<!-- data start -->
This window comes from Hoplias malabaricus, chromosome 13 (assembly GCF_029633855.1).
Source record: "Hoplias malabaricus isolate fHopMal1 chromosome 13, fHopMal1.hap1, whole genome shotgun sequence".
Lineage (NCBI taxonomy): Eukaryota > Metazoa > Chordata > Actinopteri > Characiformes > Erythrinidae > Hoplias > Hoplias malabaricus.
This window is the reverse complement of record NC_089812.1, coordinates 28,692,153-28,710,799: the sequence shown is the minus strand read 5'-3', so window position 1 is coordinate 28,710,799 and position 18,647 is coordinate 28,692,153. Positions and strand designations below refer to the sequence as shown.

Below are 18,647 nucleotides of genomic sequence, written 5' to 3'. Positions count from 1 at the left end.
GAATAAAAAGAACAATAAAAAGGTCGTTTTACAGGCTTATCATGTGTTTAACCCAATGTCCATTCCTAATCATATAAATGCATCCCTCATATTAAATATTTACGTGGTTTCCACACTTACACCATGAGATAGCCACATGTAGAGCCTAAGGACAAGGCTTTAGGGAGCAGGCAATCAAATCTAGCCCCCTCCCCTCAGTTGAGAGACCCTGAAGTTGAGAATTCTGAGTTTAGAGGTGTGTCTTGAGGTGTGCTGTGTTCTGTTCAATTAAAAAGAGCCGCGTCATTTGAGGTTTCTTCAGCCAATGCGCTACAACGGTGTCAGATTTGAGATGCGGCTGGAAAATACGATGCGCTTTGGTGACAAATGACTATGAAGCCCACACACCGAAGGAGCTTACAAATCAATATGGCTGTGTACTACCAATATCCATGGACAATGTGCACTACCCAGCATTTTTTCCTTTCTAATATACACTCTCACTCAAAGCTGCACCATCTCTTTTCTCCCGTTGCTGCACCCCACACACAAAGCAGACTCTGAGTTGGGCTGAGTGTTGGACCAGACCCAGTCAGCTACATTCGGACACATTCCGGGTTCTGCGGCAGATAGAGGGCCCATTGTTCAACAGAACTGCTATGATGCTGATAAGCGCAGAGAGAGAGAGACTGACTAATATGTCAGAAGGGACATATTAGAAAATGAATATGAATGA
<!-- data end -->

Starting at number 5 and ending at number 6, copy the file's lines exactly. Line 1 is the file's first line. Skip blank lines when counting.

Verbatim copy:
Below are 18,647 nucleotides of genomic sequence, written 5' to 3'. Positions count from 1 at the left end.
GAATAAAAAGAACAATAAAAAGGTCGTTTTACAGGCTTATCATGTGTTTAACCCAATGTCCATTCCTAATCATATAAATGCATCCCTCATATTAAATATTTACGTGGTTTCCACACTTACACCATGAGATAGCCACATGTAGAGCCTAAGGACAAGGCTTTAGGGAGCAGGCAATCAAATCTAGCCCCCTCCCCTCAGTTGAGAGACCCTGAAGTTGAGAATTCTGAGTTTAGAGGTGTGTCTTGAGGTGTGCTGTGTTCTGTTCAATTAAAAAGAGCCGCGTCATTTGAGGTTTCTTCAGCCAATGCGCTACAACGGTGTCAGATTTGAGATGCGGCTGGAAAATACGATGCGCTTTGGTGACAAATGACTATGAAGCCCACACACCGAAGGAGCTTACAAATCAATATGGCTGTGTACTACCAATATCCATGGACAATGTGCACTACCCAGCATTTTTTCCTTTCTAATATACACTCTCACTCAAAGCTGCACCATCTCTTTTCTCCCGTTGCTGCACCCCACACACAAAGCAGACTCTGAGTTGGGCTGAGTGTTGGACCAGACCCAGTCAGCTACATTCGGACACATTCCGGGTTCTGCGGCAGATAGAGGGCCCATTGTTCAACAGAACTGCTATGATGCTGATAAGCGCAGAGAGAGAGAGACTGACTAATATGTCAGAAGGGACATATTAGAAAATGAATATGAATGA